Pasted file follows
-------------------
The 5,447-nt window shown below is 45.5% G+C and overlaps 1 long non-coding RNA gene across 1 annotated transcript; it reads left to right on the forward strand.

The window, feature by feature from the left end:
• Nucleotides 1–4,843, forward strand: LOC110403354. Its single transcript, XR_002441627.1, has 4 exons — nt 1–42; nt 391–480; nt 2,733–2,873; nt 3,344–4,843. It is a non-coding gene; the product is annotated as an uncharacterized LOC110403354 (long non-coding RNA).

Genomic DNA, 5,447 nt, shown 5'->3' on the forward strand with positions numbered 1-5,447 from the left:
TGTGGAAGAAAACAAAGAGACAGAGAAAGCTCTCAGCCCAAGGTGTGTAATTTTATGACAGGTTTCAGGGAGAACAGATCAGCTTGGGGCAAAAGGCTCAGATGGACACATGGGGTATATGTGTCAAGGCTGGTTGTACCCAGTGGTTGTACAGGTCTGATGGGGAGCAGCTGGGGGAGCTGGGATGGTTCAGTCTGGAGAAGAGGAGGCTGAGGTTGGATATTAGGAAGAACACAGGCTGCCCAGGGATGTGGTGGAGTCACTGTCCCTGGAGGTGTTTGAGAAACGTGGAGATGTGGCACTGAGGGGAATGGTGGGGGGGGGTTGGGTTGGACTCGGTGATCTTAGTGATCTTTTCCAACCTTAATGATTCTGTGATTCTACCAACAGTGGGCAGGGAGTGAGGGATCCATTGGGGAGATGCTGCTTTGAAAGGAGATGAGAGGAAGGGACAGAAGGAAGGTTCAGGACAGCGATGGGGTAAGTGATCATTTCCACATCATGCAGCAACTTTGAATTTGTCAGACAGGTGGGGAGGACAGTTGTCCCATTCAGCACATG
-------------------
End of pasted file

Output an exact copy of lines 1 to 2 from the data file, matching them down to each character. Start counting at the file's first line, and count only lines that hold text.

The 5,447-nt window shown below is 45.5% G+C and overlaps 1 long non-coding RNA gene across 1 annotated transcript; it reads left to right on the forward strand.

The window, feature by feature from the left end: